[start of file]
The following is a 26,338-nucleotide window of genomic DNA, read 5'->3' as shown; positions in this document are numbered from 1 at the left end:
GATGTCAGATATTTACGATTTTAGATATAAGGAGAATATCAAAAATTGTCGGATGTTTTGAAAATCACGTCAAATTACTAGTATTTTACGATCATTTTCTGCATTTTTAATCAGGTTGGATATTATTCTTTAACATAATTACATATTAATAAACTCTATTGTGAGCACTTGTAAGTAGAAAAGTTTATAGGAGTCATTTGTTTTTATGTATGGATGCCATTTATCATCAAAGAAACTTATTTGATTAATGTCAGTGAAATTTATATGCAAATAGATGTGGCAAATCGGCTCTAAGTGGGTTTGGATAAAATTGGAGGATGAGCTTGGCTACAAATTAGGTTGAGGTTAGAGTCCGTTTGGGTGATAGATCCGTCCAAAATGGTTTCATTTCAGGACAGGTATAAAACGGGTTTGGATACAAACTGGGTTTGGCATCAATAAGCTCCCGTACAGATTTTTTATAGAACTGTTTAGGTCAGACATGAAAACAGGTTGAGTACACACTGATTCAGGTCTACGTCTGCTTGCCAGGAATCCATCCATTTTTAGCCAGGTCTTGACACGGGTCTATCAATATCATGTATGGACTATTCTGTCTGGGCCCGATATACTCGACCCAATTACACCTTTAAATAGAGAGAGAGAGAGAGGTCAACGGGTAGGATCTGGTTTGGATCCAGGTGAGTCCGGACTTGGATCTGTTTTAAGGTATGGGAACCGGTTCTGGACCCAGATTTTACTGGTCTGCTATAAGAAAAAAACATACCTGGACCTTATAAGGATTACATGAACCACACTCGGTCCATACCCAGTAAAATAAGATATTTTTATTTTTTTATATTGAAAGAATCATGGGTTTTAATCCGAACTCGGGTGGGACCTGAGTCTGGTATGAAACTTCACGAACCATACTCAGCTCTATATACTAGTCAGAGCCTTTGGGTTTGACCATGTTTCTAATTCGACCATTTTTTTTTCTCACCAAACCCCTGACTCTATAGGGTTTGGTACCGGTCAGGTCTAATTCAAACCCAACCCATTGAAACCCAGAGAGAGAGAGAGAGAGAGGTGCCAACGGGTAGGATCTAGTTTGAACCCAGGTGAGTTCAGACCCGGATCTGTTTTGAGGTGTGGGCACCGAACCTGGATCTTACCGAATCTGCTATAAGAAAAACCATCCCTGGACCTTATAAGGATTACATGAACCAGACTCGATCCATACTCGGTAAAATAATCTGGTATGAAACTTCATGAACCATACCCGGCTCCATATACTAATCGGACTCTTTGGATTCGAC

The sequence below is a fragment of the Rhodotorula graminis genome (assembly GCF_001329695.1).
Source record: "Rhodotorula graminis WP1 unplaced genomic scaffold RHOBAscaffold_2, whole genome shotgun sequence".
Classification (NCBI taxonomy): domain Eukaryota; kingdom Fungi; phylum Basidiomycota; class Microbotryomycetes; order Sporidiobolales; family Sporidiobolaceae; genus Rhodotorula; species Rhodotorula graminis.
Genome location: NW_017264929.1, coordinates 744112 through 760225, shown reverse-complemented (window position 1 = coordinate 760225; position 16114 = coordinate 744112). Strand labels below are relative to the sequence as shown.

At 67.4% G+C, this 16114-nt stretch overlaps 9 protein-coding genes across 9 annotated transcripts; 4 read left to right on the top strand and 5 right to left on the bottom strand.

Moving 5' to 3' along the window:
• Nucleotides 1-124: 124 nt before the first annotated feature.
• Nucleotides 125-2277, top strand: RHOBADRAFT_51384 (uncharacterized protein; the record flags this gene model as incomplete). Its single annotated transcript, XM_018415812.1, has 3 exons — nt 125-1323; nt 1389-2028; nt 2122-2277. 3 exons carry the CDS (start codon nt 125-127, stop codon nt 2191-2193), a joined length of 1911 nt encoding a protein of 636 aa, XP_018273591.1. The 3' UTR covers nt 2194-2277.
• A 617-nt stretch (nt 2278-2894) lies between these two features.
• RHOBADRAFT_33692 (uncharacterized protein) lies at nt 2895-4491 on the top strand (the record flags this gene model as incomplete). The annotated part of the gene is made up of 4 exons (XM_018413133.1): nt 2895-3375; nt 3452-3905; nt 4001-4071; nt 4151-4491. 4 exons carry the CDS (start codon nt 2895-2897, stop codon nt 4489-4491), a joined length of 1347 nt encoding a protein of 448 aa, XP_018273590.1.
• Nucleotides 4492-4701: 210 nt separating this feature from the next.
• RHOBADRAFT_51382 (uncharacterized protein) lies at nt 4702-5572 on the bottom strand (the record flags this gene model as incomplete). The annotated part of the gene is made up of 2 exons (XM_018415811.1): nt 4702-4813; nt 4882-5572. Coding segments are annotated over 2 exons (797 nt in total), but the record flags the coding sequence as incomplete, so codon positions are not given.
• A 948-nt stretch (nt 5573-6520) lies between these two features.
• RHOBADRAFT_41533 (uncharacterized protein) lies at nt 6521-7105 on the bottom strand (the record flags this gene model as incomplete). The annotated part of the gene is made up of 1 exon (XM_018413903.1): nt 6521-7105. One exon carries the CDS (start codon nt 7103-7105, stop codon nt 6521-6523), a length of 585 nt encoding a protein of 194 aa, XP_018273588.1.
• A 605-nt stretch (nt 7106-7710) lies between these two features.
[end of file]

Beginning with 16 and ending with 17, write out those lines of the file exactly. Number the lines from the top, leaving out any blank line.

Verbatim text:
• RHOBADRAFT_41533 (uncharacterized protein) lies at nt 6521-7105 on the bottom strand (the record flags this gene model as incomplete). The annotated part of the gene is made up of 1 exon (XM_018413903.1): nt 6521-7105. One exon carries the CDS (start codon nt 7103-7105, stop codon nt 6521-6523), a length of 585 nt encoding a protein of 194 aa, XP_018273588.1.
• A 605-nt stretch (nt 7106-7710) lies between these two features.